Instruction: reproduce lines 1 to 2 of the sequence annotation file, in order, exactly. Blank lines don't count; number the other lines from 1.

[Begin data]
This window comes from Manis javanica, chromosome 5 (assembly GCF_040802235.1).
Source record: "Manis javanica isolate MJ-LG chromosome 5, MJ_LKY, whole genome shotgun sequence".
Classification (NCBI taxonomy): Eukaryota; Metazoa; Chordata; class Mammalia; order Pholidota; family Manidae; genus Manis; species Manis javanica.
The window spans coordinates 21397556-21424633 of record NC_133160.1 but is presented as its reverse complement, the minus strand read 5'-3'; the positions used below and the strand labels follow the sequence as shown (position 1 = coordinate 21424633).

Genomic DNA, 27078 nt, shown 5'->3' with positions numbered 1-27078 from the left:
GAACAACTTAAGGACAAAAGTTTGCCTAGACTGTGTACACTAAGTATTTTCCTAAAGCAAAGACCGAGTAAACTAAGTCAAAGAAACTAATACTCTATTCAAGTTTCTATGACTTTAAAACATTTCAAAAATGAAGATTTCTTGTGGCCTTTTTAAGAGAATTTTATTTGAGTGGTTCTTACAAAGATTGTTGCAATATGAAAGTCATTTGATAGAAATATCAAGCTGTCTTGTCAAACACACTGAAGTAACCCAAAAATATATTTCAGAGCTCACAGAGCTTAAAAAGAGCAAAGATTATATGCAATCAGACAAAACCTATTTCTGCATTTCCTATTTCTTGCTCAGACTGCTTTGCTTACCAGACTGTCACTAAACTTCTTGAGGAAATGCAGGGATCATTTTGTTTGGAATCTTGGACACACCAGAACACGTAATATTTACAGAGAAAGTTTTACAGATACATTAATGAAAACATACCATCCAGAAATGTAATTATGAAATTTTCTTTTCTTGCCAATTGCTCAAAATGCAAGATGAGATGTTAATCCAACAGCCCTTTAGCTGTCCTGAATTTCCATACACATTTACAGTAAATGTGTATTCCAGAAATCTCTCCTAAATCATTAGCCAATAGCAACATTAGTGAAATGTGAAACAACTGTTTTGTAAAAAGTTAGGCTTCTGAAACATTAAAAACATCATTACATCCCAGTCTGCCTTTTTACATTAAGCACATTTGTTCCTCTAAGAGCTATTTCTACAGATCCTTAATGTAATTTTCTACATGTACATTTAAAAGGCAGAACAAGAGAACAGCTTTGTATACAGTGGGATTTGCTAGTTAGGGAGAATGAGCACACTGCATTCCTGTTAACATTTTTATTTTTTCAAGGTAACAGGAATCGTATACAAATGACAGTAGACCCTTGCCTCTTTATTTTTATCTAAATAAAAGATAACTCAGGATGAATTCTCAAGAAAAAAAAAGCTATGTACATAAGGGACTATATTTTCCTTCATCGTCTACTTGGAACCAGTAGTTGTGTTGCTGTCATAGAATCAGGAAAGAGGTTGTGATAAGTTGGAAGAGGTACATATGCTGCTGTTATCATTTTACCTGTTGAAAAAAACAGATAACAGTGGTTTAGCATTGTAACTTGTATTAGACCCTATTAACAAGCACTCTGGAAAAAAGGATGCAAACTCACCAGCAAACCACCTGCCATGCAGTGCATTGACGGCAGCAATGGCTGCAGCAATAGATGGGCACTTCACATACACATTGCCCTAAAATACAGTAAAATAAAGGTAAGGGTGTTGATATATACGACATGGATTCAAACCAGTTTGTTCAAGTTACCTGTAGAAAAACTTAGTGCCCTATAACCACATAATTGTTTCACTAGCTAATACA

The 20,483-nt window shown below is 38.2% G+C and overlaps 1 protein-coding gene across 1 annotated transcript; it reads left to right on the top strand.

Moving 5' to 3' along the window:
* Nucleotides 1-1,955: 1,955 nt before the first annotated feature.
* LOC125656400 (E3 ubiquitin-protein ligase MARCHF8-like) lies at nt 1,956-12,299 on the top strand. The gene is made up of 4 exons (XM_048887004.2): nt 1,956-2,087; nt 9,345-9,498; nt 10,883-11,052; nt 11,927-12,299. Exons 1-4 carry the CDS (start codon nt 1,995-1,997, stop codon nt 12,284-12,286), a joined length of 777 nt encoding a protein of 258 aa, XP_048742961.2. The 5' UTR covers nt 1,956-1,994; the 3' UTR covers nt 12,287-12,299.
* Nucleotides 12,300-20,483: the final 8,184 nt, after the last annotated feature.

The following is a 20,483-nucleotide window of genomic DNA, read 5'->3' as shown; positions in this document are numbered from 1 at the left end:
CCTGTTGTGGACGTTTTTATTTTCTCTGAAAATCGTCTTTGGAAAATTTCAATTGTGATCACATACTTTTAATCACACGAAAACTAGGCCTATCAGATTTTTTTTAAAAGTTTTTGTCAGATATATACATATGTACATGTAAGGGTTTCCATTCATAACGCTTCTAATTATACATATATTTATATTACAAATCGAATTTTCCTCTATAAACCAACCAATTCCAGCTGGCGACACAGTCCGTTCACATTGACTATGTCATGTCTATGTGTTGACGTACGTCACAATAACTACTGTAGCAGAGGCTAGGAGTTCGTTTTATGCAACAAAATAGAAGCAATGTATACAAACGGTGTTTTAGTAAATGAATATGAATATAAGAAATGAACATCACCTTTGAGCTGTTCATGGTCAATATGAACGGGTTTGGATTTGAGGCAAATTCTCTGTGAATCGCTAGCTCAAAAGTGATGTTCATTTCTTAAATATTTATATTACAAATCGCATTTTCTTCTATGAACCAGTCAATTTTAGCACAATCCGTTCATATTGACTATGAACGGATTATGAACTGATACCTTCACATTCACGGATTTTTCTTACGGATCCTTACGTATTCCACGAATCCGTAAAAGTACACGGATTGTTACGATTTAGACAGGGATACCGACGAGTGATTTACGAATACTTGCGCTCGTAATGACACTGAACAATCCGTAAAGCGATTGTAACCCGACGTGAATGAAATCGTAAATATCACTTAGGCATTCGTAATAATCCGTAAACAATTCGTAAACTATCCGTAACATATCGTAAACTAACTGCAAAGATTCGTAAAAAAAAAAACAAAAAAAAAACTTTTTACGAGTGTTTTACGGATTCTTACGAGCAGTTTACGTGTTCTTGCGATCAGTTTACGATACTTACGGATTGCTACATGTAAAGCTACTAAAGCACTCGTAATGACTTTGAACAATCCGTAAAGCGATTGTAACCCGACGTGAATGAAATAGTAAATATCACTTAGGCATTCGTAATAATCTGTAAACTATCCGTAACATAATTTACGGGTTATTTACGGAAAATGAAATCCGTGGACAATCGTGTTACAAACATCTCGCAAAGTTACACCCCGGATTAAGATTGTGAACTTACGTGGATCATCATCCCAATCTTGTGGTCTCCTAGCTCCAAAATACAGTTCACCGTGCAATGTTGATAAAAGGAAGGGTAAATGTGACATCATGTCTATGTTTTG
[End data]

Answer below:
This window comes from Manis javanica, chromosome 5 (assembly GCF_040802235.1).
Source record: "Manis javanica isolate MJ-LG chromosome 5, MJ_LKY, whole genome shotgun sequence".